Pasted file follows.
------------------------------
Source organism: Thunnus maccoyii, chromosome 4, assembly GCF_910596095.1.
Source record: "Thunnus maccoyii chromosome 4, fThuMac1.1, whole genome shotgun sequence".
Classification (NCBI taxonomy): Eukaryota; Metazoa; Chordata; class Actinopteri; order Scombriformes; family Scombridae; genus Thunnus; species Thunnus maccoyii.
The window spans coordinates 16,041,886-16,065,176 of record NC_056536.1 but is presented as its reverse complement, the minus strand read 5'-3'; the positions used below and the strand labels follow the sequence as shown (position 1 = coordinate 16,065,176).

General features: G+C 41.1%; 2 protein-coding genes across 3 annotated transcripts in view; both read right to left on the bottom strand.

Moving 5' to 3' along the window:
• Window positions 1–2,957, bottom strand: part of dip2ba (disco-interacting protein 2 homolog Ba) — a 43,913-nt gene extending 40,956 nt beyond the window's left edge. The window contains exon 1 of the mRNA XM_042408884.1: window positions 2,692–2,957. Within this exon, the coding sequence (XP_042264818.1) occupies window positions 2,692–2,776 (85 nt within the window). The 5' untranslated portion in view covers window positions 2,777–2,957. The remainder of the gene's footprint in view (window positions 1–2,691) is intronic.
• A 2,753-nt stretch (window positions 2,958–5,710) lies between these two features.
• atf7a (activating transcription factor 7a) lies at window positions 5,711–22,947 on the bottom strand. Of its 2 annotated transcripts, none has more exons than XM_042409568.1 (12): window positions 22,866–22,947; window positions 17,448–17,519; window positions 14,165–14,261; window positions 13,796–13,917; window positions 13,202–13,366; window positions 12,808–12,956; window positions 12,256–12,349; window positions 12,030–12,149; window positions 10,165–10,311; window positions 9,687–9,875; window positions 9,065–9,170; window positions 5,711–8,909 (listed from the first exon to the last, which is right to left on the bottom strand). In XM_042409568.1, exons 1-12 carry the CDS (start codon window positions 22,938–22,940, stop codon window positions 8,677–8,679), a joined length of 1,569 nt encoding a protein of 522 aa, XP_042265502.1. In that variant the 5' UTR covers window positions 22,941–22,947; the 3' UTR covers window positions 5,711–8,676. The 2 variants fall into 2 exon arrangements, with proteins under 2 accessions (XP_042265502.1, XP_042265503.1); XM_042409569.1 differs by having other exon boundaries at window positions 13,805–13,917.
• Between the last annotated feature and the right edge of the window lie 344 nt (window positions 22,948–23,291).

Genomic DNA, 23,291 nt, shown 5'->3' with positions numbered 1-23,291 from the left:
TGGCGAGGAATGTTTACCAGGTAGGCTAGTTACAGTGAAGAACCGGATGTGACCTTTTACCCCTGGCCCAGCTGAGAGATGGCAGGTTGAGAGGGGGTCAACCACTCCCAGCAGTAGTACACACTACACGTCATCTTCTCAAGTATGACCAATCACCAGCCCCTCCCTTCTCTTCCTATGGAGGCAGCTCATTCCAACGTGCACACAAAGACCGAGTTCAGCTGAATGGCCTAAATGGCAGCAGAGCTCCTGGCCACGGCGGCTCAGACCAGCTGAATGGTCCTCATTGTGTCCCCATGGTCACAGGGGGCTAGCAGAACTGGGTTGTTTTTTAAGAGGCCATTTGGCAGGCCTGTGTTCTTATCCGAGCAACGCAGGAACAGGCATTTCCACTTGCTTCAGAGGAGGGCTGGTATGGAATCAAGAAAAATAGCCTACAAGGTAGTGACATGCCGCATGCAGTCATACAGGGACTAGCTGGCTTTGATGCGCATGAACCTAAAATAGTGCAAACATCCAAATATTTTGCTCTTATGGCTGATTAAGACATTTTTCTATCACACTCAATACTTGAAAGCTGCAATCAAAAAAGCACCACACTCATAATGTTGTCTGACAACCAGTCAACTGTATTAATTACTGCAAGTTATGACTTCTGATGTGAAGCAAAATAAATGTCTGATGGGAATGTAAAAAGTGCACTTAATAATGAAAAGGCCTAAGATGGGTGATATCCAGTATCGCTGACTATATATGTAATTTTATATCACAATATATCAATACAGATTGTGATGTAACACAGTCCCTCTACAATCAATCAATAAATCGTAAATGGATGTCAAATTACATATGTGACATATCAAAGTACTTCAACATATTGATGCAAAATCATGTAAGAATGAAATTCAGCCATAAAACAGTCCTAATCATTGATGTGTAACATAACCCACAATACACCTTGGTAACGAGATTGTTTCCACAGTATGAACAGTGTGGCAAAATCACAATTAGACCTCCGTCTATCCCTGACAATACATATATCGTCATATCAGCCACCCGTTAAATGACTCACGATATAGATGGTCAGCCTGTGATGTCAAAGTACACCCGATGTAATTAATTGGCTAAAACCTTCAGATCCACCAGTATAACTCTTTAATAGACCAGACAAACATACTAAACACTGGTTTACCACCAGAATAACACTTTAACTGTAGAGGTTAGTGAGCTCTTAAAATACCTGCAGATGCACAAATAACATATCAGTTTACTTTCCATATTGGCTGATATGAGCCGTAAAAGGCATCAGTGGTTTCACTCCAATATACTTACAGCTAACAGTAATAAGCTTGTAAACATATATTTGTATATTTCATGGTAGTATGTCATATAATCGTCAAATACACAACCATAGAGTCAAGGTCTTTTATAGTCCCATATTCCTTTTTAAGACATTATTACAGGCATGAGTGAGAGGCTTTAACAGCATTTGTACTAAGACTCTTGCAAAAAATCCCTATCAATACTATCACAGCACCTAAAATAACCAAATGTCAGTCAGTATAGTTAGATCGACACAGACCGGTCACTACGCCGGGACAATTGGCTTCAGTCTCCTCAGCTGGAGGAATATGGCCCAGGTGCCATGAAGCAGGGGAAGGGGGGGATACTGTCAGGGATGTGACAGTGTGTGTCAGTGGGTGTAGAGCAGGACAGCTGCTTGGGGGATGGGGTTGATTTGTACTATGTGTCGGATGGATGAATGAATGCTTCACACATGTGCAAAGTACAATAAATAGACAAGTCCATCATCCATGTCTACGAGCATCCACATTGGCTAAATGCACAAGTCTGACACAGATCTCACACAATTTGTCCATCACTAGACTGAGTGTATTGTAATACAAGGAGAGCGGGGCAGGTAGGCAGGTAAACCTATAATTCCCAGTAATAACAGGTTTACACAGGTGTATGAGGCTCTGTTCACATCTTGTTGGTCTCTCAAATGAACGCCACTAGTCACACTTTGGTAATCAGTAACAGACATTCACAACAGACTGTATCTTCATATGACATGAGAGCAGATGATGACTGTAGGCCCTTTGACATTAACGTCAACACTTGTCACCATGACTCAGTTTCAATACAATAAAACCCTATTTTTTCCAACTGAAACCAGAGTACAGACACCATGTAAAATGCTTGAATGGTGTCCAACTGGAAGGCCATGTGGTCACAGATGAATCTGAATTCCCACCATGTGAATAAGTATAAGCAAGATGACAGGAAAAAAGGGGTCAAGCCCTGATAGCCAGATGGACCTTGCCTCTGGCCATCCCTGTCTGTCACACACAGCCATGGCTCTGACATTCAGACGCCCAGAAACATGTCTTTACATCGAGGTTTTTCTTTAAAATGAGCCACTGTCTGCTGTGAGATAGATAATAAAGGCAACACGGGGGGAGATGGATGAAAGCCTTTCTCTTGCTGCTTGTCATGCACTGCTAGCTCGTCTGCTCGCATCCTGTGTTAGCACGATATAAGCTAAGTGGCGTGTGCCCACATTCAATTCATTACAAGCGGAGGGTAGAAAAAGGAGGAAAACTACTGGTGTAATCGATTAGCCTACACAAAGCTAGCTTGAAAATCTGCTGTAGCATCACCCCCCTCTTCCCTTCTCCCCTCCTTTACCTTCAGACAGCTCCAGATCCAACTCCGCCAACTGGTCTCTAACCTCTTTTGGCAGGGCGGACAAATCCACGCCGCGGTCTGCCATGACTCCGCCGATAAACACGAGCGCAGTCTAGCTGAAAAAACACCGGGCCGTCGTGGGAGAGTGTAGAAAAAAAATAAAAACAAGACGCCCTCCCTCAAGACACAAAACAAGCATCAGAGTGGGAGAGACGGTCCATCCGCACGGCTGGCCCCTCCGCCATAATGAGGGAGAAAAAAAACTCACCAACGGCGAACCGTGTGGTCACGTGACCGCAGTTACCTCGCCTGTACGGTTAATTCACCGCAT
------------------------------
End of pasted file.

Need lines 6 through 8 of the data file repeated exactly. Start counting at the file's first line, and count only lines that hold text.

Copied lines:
Moving 5' to 3' along the window:
• Window positions 1–2,957, bottom strand: part of dip2ba (disco-interacting protein 2 homolog Ba) — a 43,913-nt gene extending 40,956 nt beyond the window's left edge. The window contains exon 1 of the mRNA XM_042408884.1: window positions 2,692–2,957. Within this exon, the coding sequence (XP_042264818.1) occupies window positions 2,692–2,776 (85 nt within the window). The 5' untranslated portion in view covers window positions 2,777–2,957. The remainder of the gene's footprint in view (window positions 1–2,691) is intronic.
• A 2,753-nt stretch (window positions 2,958–5,710) lies between these two features.